Oct 24, 2013; Starkville, MS, USA; Mississippi State Bulldogs helmet during the game against the Kentucky Wildcats at Davis Wade Stadium. Mississippi State Bulldogs win the game against Kentucky Wildcats 28-22. Mandatory Credit: Spruce Derden-USA TODAY Sports

Beating Good Teams, Part 1 of 3: The Mental Edge

As you know by now, MSU has struggled under Coach Mullen to beat good teams. Mullen is 2-18 vs. ranked teams in his 4.5 years. State has lost its last 12 vs. ranked teams. In 2011 and 2012, the only teams MSU beat that ended the season with a winning record were Louisiana Tech and Middle Tennessee State. The only SEC teams Mullen has beaten that ended the year with a winning record are the two ranked teams (’10 Florida, ’09 Ole Miss) and Kentucky in 2009 (7-6).  Ok, you get the point.

For the fourth time this year State is up against a good team. South Carolina is 6-2 and ranked #14 in the BCS standings. This is an opportunity to beat a good team….or at least stay with them for four quarters, ya know, make it close and respectable.

Aug 31, 2013; Houston, TX, USA; Mississippi State Bulldogs head coach Dan Mullen looks up during the third quarter against the Oklahoma State Cowboys at Reliant Stadium. Mandatory Credit: Troy Taormina-USA TODAY SportsOne of the things Dan Mullen preaches about so much is “relentless effort”. There’s even a sign the players touch as they walk out of the locker room that says “I will give relentless effort”. Well, I’m not seeing it. Are you?

I think the crux of the issue is the lack of mental edge our team has. It’s not just this year, it’s been the last couple of years. They’ve had trouble staying focused and have bombed in the second half.  There are penalties, lack of execution, effort issues. I’m not saying we have a team that is giving up like OM in 2011 or Auburn last year, but out lack of mental preparedness is affecting our ability to compete in these big games.

There are two ways to get your players to focus and have that mental edge I’m talking about.

1. Motivation. This is the type of tactic Hugh Freeze uses. I hate OM to the core, but I will say he can give some pretty inspiring speeches. He’s got a great voice for it and he really can get players pumped up. When he speaks the players believe it and they’re ready to go. In practice they are focused, prior to the game, at halftime, in the huddle. He’s providing that mental edge for his team that is motivating them to lift themselves to where they need to go.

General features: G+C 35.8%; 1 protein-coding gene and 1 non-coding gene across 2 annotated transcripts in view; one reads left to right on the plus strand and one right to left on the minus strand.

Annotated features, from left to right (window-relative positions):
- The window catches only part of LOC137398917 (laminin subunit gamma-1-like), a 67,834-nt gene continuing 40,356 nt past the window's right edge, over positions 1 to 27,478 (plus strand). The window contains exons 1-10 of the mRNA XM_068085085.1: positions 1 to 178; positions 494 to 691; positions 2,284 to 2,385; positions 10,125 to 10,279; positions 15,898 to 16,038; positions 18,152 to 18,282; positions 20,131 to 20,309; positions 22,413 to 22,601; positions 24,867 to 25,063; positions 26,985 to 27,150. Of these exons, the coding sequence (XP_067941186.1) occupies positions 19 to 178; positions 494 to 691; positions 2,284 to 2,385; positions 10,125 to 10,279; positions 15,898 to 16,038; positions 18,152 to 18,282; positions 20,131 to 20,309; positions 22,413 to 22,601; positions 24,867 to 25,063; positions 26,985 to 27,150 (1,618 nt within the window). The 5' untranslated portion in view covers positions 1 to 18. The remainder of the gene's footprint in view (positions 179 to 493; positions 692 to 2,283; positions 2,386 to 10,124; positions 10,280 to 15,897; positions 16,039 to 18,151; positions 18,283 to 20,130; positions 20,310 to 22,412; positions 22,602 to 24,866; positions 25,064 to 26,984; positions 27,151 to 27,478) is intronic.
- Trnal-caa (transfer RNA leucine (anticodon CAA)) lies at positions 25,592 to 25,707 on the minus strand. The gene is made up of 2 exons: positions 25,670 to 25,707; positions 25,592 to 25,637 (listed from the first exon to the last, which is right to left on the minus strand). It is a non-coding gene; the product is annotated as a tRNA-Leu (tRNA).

I really think if you could take Sly Croom’s motivational tactics and everything else Mullen has you’d have a great coach. I don’t know how many times I’ve heard the same old dried out speech from Mullen…and I’m not even on the team! To say it is uninspiring is an understatement. One thing I’ll say for Croom is he knew how to give a speech. Just talking to the students when I was at State I was so fired up I believed we really were going to do great things on the football field. He was a motivator. Mullen is not.

2. Playing to a standard. This is the Saban approach. It’s the approach I honestly prefer because I think players who are able to achieve this will always be motivated and they don’t have to rely on someone else to do it. Saban preaches for each player to give their all for six seconds on every play. And he never lets up or allows his players to not give maximum effort on each play, no matter the score. He has his players focused, and they have a mental edge no one else in college football has…and that is why they are so great. It’s more than just talent which they have, Saban takes really good players and makes them great because of the mental approach he instills.

I have not seen any evidence of this from Mullen. Just saying “relentless effort” kind of rings hollow. Is he measuring it? I don’t see him getting pissed when someone isn’t giving max effort. Where is the accountability to play to a standard – which is your absolute best? We aren’t going to be Alabama any time soon, or ever, but we can lay it all on the line and do our best…and if we do that is likely to land us some major victories just from being fully focused on the practice field and in the game.

We have got to find that mental edge if we want to beat good teams. We have to be focused, prepared, and ready to out-execute the opposition. The most talented team doesn’t always win. We may not win the game on paper, but we can win on the field by being motivated, playing to a standard of excellence, and putting forth maximum effort.

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